The overall goal of this study was to assess whether weight—loss programs offered to members of an HMO entailing few or no clinic visits would attract broad participation from overweight members. Typical weight—loss programs attract primarily upper—SES obese women with extensive histories of unsuccessful weight control.17—25 We hoped to show that mail— and telephone—based treatment would attract participation from a more diverse population.
This objective, unfortunately, was not achieved. This study found that volunteers for a study of low—intensity weight—loss treatments were more highly educated, younger, heavier, and more likely to be women than a sample of overweight MCO members who filled out a health behavior survey unrelated to weight loss. In addition, individuals volunteering for the treatment study had more extensive histories of dieting and binge eating, and reported consuming more high—fat foods. Participants in the Weigh—To—Be research study seemed to be more similar to participants in clinic—based weight—loss treatments than to typical overweight MCO members. In this setting, therefore, it appears that offering treatment options not requiring clinic visits was not successful in reaching a more diverse and representative sample of overweight persons. Members least likely to be represented in the study were men and individuals with less severe weight problems, suggesting that other recruitment approaches, perhaps more targeted, are needed for these groups.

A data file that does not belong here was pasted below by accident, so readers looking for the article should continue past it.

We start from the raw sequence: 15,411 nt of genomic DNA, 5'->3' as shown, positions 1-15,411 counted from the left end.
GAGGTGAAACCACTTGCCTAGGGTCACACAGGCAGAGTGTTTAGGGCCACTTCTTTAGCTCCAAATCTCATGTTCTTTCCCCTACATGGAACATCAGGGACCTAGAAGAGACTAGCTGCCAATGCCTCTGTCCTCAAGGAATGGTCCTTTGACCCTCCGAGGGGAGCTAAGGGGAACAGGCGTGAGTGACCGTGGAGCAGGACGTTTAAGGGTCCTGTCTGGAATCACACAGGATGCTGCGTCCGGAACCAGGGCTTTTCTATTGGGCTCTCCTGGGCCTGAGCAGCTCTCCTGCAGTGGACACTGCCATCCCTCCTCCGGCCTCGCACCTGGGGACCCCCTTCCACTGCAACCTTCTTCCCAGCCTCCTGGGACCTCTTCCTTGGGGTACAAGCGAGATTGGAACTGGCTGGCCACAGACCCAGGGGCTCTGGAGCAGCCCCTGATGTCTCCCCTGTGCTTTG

Despite the failure of this project to show that offering alternatives to traditional clinic—based weight—loss treatments greatly extends the demographic appeal of weight control programs, the absolute level of response of overweight persons to invitations to participate in this project were reasonably high. Using the number of mailed invitations as the denominator for population reach, about 6% of all contacted member households responded to the weightloss program announcement. The general member survey suggested that about 29% of members are eligible by weight to participate in such a program. Thus, it is estimated that about 20% of eligible MCO members responded to the invitation to participate in a weight—loss program. Being able to reach 20% of a target population, which is similar to the estimated yield in another low—contact weight control study using mail—based recruiting,10 offers encouragement that such programs, if efficacious, could be a valuable service for MCO members.
From the Division of Epidemiology, University of Minnesota School of Public Health, 1300 South Second Street, Suite 300, Minneapolis, Minn (RWJ, MTM, KLB); and HealthPartners, 8100-34th Avenue South, Minneapolis, Minn (NPP, RGB, KAH, JLB).
This research was supported by grant DK53826 from the National Institute of Diabetes and Digestive and Kidney Diseases, Bethesda, Md.
Address correspondence to: Robert W. Jeffery, PhD, University of Minnesota, School of Public Health, Division of Epidemiology, 1300 South Second Street, Suite 300, Minneapolis, MN 55454. E-mail: email@example.com.
Annu Rev Public Health.
1. Visscher TL, Seidell JC. The public health impact of obesity. 2001;22:355â€“375.
Int J Obes.